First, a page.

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A saintly idea that today is given the hard sell

ST Andrew's Day celebrations were cancelled in Glasgow on Saturday because of the helicopter tragedy.

In truth, few people would have noticed.

For a country mired in introspection over the independence referendum, its patron saint day passes almost without comment. Yet only a few miles across the Irish Sea, the celebrations in Ireland over its patron saint's day, St Patrick's, are known the world over.

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The St Andrew's Day planned for Glasgow on Saturday was a modest affair. The city's George Square just now is a jumble of fairground attractions, an outdoor ice rink, and hidden among them a temporary white building with bar, foodstall and stage. Over the door was a blue-and-white sign asking passers-by to "Celebrate St Andrew's Day". Inside is a small stage complete with white plastic fir trees that light up, on which musical events, including a pipe band, were planned for Saturday before the cancellation.

Meanwhile, the helter-skelter, spinning tea cups, carousel and ice rink continued to amuse those taking a break from Christmas shopping. Only a few streets away the grim search in the Clutha Vaults crash was continuing, but the Christmas shopping and ice skating went on. That's not to say the people thronging the streets were immune to what had happened, but if Christmas shopping had to be done then cancelling a trip to the city seemed a pointless gesture.

Inside the nondescript white building with its empty stage, food was still being served, including mince and chips, and a new one on me, haggis burgers. All this could be washed down with "warm winter cider". At least St Andrew won't be spinning in his grave over such concoctions, as there are so many relics of St Andrew in churches around the world, there would be very little left of him to spin.

In fact it was relics of St Andrew which were ordered to be taken to the furthest corners of the world that were brought ashore on Scotland's east coast after a shipwreck, which led to the founding of St Andrews the town. So next time you are spending a cold Monday night in St Andrews and it seems like the end of the world, then perhaps that's the reason.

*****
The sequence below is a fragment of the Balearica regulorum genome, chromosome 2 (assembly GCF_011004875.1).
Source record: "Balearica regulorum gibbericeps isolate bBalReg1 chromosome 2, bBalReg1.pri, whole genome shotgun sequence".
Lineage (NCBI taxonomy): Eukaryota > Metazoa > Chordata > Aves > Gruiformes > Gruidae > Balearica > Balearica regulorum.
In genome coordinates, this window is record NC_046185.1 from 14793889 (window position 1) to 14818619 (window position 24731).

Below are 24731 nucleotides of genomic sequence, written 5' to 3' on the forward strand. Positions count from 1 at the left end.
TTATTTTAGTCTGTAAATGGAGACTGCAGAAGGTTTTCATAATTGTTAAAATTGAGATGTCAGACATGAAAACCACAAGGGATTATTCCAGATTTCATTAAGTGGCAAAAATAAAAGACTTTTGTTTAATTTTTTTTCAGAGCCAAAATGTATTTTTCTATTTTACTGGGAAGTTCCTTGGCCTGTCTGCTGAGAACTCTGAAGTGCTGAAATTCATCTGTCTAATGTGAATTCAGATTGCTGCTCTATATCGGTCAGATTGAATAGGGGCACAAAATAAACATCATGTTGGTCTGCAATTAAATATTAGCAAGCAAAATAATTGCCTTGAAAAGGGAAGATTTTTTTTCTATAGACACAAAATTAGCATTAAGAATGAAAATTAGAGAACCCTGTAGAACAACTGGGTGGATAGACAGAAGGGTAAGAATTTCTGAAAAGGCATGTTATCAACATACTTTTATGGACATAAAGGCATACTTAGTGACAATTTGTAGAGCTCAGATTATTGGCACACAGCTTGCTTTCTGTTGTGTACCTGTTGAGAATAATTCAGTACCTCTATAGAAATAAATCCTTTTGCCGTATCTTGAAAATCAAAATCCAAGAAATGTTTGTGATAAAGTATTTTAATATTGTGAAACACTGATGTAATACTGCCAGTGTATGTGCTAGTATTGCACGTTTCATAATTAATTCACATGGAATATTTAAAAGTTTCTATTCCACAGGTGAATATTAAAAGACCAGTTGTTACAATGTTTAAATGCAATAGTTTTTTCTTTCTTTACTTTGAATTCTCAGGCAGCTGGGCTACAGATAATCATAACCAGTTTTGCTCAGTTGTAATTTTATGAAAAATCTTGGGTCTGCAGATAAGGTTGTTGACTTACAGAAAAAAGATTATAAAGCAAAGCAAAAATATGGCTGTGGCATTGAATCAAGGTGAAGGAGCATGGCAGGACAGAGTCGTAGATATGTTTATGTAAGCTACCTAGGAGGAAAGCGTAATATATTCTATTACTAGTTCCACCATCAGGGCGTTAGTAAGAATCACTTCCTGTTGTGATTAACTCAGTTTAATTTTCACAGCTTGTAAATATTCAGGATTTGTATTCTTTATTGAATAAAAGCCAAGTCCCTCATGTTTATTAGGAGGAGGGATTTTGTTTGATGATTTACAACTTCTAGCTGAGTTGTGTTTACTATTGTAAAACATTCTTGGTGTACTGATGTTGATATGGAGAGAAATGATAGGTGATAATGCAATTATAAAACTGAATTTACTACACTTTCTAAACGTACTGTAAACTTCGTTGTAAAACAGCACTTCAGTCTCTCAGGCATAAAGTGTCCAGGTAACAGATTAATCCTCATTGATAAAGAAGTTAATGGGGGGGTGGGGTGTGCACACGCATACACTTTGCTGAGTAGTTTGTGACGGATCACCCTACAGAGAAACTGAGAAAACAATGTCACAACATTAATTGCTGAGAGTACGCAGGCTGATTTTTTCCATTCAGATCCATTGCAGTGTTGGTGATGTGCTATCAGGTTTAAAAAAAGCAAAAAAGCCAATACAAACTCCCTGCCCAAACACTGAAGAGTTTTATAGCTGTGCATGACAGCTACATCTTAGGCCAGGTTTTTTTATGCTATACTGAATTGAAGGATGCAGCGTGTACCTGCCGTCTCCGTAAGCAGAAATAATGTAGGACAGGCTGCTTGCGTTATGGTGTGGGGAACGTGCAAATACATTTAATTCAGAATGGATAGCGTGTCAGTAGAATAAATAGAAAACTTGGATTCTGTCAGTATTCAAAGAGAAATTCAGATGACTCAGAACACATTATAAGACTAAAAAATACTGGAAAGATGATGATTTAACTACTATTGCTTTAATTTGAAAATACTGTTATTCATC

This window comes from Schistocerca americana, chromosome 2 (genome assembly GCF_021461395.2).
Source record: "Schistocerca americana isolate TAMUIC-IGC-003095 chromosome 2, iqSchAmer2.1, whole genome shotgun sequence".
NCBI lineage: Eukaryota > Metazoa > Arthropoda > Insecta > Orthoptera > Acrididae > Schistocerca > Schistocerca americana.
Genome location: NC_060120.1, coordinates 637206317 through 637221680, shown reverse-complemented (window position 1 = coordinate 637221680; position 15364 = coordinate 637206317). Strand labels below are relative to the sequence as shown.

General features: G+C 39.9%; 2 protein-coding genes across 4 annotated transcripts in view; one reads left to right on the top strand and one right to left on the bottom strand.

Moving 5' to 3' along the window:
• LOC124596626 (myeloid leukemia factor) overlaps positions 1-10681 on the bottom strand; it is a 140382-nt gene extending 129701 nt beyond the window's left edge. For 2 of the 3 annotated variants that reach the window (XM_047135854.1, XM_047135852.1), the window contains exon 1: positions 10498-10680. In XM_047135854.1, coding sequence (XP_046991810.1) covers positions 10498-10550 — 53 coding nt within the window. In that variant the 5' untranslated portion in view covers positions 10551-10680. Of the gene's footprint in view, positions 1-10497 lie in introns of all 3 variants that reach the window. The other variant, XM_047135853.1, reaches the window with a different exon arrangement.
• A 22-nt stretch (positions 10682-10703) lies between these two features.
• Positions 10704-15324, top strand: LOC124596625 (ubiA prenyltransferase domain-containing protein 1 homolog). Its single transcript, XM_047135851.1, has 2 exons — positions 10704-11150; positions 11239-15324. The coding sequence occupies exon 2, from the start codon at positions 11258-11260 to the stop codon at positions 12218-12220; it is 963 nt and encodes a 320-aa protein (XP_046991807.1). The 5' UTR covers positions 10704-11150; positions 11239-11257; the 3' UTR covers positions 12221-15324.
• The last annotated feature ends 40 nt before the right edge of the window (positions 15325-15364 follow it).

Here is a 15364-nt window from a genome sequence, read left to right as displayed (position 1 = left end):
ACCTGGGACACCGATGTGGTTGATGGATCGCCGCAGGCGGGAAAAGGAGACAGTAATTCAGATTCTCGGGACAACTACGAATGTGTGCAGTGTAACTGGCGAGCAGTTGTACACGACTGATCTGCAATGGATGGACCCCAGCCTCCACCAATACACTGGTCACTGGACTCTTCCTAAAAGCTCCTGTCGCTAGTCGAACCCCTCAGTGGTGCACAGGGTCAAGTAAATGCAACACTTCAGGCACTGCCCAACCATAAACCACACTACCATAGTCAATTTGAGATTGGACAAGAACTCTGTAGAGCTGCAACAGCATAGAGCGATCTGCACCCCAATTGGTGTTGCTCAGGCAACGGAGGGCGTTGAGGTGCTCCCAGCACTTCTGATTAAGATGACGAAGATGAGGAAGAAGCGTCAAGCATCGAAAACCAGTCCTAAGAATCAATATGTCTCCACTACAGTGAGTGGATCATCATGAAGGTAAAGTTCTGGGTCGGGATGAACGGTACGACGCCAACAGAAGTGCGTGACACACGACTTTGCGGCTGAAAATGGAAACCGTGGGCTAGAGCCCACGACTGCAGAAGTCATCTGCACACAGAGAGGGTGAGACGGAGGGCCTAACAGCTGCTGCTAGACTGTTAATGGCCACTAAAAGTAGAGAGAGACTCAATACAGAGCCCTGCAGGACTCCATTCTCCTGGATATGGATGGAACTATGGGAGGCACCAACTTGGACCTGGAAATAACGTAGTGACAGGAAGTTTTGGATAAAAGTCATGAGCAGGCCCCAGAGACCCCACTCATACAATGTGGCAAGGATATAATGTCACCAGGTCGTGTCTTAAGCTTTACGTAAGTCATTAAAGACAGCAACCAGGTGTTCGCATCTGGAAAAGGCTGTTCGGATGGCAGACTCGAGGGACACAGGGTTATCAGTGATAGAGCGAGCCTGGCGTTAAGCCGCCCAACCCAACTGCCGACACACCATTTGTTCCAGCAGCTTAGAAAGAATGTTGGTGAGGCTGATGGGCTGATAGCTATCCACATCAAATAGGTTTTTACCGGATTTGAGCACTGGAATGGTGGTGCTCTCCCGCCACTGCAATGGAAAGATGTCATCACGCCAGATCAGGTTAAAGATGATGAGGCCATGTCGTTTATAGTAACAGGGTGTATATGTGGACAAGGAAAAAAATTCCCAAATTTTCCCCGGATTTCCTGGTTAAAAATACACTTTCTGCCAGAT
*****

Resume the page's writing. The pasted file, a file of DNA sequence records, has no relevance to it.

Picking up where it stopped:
The most significant reminder of St Andrew is the saltire on the Scottish flag. Andrew, according to legend, did not want to be crucified on a traditional cross as he did not feel worthy to be treated in the same way as Jesus. He chose an X-shaped one instead. Centuries later, Pictish king Angus MacFergus rallied his troops to a famous victory saying that clouds forming a St Andrew's Cross in the sky was an inspiration. Nowadays such crosses are common overhead with jet vapour trails as planes head to Glasgow Airport in one direction, and Ryanair jets fly in a different direction to Prestwick Airport which passengers mistakenly believe is also in Glasgow. Islay whisky Bunnahabhain, doing some St Andrew's Day research one year, noted that Andrew is not only the patron saint of Scotland but also of gout sufferers and single ladies. In fact, said the whisky people, German folklore advises single women to sleep naked on the night before St Andrew's Day, as they will see their future husband in their dreams. "Best not to do this if sleeping on a plane, bus or train," the Bunnahabhain lady added helpfully.

Even Prime Minister David Cameron tried to get in on the act this year with a St Andrew's Day celebration in Downing Street - although David himself couldn't make it. The invitation said it was from 5.15pm to 7.15pm. An SNP member defiantly told me: "In an independent Scotland, St Andrew's Day celebrations will last a lot longer than a measly two hours."

Actually a minister planning his Christmas sermon told us that his computer spell-checker changed the gifts of the Wise Men to "golf, frankincense and myrrh", and he wondered if this will lead to the legend being formed that St Andrew actually brought the game to Fife.

Back in Glasgow, the simplistic celebrations are an attempt to use St Andrew's Day, much as Thanksgiving Day does in America, to mark the start of the pre-Christmas shopping spree, and to tempt travellers to what otherwise would be a cold, wet country on the northern edge of Europe. So the reasoning behind St Andrew's Day in Glasgow is sound, even if the execution is a bit ramshackle. And those who look down their noses at mince and chips are probably not the target audience in Glasgow on a Saturday before Christmas.

It seems as though the middle classes like to avoid Glasgow's city centre for their Christmas shopping. They used to boast about flying to New York or Dubai to do their present buying until the exchange rate put a kybosh on that. Now they sit comfortably at home, a glass of sherry in hand, smugly ordering their Christmas shopping online. At most they would drive to an out-of-town mall such as Silverburn rather than take a bus into Glasgow.

Some will argue that it's the poorer, hard-working folk of Glasgow, not equipped with decent broadband and credit cards, who dominate the shops on a Saturday before Christmas, who might actually quite like some mince and chips on a cold day.

But no matter how hard Glasgow tries to sell St Andrew's Day, it will never rival St Paddy's.

There may be a simple truth for why that is. Perhaps a country can only sustain one massive party blow-out a year. In America, it's Thanksgiving Day, in Scotland it is New Year, and in Ireland St Patrick's Day.

St Andrew, no matter how hard the marketing people might try, is never going to match the hedonism of Hogmanay. And for the religious among us, perhaps that's a good thing.

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